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By John Guarco on March 30, 2014

Zeeco was contacted by a large industrial plant owner to assist them with the fuel changeover of a utility designed solid fuel CFB. Due to current contract requirements and the competitive nature of the industry, the plant owner will remain confidential.

Abstract

Recent discoveries of vast natural gas reserves in the United States have resulted in increased production of Natural Gas, resulting in lower prices. Petrochemical facilities are performing solid fuel conversions on their boilers to natural gas as a cost-effective and efficient fuel solution. Natural Gas is not only economically beneficial but also environmentally efficient with cheaper prices and reduced SO2, NOx, and CO2 emissions. As more facilities consider boiler fuel conversions, it is important to understand all facets of the conversion, from the thermal evaluation of the boiler, to the complete design, supply and installation of the new firing system.

We will provide specific details and recommended practices from a recent Circulating Fluidized Bed (CFB) Boiler fuel conversion application designed for 1.4 billion Btu/hr of heat input for the maximum continuous steam rating. We will also review thermal performance results, design and supply of the complete new gas firing system, and installation conversion assistance for the boiler modifications and firing system installation details.

 

boiler burner management system
Boiler's Burner Management System

The primary goals of the project are as follows:

  • Full Conversion from Petcoke firing to Natural Gas
  • Maintain boiler steam design capacity (~1200 kpph)
  • Meet permitted NOx requirements – 0.07 lbs/MMBtu
  • 25-100% heat input for NOx emissions
  • Minimal or no impact on the boiler waterside design

The owner provided the original boiler design information for Zeeco’s review of potential boiler burner retrofitting options. This was the first of two boilers that would require retrofitting Two sister units were built/commissioned on solid fuels approximately three years previously. The units were originally designed with natural gas start-up burners and commissioned for main fuel support via the petcoke. The petcoke was to be fired and combusted via a circulating fluid bed system. Upon initial advisement from the plant owner, they noted that their petcoke fuel contract was no longer cost effective, as this fuel feedstock was significantly higher in price than originally estimated in the plant system’s budget. The boilers were only in operation for less than two years when this decision to switch to natural gas was determined.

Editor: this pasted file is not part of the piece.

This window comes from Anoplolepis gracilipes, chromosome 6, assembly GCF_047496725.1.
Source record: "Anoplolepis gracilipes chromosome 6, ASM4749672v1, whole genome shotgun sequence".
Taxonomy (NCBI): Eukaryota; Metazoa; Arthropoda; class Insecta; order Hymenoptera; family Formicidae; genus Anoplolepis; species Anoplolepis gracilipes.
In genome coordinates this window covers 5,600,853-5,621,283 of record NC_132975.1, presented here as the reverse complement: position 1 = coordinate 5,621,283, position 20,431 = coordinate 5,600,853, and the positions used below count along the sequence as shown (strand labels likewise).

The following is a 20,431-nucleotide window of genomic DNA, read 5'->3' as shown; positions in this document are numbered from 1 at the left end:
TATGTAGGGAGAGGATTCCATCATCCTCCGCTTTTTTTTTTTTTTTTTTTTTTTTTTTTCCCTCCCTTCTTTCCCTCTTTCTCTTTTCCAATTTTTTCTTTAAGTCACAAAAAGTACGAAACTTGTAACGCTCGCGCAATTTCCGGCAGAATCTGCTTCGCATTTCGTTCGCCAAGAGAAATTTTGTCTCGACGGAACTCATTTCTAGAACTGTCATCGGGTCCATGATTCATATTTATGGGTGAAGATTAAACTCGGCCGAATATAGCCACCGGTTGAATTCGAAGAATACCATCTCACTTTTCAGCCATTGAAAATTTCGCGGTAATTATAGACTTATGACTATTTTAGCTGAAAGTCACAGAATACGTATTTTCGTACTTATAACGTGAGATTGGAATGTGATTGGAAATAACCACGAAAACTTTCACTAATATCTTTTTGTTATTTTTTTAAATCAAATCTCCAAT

inert products combustion
Inert Products of Combustion (Flue Gas)

Introduction to Free-Jet Technology

The Zeeco Free-Jet burner series was designed with the specific purpose of maximizing the amount of IFGR to reduce thermal NOx emissions without sacrificing burner performance with respect to flame length, turndown, and stability. The maximization of IFGR means many of the problems associated with using high levels of EFGR to achieve low emissions can be reduced or eliminated. Specifically, Zeeco’s Free-Jet design dramatically reduces or eliminates the need for EFGR by reducing blower power usage, increasing turndown, reducing maintenance and improving flame quality.

 

Conclusion

Boiler steam load and emissions were met in a very timely fashion, and the plant owner was able to generate plant power within less than a month after the initial boiler start-up. The plant owner operated the boiler and turbine/generator near design capacity for over three months after final commissioning. The effort placed on the entire project, pre and post-award, led to the overall success of the boiler’s conversion. The integration by the plant owner and the three primary engineering parties led to a fully integrated design that was reviewed by all to ensure the timely success of the project. Based upon the success of the first boiler, Zeeco was awarded the contract for the second CFB boiler conversion, and will begin with installation and commissioning to be in mid-2014.

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